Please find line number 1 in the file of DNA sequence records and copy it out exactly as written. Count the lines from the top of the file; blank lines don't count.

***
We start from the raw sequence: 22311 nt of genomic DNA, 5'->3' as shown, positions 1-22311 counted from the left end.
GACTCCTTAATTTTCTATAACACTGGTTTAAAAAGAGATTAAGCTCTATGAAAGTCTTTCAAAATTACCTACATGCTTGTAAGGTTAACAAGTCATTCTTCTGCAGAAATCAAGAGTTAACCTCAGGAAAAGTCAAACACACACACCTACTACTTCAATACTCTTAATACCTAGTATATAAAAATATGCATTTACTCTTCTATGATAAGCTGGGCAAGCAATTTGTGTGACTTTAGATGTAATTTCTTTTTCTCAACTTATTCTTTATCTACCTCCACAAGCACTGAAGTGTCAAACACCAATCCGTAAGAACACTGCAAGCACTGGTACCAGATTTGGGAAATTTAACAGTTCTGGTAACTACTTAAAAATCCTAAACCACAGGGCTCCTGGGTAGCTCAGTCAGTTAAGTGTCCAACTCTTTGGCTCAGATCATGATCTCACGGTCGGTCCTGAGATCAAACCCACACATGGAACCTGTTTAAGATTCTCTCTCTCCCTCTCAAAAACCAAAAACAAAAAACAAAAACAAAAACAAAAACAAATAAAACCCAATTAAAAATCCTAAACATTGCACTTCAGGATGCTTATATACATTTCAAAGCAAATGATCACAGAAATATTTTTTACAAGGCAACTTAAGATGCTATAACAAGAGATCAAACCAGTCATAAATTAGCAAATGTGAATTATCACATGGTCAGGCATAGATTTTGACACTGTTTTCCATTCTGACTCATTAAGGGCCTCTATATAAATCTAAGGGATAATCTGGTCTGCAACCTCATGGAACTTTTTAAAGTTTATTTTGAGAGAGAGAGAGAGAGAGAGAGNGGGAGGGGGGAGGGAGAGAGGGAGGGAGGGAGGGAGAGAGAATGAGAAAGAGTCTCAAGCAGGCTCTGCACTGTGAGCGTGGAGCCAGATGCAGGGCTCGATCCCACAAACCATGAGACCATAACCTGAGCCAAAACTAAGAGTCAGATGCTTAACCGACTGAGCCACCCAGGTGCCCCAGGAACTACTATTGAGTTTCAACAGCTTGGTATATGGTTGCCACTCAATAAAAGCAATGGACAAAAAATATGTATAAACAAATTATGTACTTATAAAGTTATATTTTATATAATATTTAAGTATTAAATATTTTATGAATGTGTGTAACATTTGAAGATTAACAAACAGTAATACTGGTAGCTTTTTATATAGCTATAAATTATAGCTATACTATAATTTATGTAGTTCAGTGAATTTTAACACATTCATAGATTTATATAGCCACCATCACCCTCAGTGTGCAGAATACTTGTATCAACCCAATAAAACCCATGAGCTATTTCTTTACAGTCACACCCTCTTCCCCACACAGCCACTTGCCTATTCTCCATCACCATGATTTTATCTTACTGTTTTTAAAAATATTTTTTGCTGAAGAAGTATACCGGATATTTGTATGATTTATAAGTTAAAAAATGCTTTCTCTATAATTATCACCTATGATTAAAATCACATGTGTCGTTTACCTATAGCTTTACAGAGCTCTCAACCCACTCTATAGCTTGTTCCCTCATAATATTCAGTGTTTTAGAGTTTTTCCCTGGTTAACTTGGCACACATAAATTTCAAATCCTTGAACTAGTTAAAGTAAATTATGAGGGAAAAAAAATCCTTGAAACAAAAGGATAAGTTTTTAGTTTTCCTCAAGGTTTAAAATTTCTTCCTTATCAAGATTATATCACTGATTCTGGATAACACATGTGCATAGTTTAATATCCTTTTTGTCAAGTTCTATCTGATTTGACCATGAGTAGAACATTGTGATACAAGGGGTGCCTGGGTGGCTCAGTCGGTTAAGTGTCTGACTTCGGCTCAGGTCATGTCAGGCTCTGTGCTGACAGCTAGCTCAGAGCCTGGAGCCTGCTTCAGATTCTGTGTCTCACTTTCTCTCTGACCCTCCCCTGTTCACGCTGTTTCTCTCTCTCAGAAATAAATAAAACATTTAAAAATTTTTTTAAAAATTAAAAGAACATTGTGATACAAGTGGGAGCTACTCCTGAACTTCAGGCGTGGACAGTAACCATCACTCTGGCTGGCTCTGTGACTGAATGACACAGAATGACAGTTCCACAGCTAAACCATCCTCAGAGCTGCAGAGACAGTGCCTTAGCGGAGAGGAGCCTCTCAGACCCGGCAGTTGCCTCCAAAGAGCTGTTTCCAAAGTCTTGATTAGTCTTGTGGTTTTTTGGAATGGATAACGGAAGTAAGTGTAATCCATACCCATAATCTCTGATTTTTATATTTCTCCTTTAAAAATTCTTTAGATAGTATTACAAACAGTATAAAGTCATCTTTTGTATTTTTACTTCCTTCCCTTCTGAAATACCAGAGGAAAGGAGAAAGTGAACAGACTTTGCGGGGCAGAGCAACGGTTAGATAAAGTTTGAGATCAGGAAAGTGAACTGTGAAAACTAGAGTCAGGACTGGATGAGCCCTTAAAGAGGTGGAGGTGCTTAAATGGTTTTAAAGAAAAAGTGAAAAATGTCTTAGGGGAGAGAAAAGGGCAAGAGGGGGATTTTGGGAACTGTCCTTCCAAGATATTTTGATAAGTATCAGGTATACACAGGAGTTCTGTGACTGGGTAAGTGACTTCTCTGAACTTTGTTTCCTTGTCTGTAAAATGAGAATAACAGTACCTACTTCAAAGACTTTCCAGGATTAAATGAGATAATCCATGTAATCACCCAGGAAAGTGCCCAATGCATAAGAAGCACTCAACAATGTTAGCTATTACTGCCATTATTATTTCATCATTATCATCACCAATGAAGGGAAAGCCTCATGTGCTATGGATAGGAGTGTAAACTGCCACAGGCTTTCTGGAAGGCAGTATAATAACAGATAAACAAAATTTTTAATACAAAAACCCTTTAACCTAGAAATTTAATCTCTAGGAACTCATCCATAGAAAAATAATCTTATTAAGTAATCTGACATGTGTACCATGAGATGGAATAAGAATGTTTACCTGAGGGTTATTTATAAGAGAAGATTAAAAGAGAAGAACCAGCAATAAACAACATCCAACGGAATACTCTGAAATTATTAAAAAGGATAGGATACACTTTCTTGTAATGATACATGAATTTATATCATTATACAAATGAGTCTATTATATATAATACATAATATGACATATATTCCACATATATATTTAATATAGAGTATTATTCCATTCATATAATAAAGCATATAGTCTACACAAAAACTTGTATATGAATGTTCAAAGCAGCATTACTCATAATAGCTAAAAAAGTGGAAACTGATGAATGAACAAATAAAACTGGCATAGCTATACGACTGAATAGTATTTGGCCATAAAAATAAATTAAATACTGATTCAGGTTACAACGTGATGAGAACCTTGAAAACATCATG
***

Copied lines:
We start from the raw sequence: 22311 nt of genomic DNA, 5'->3' as shown, positions 1-22311 counted from the left end.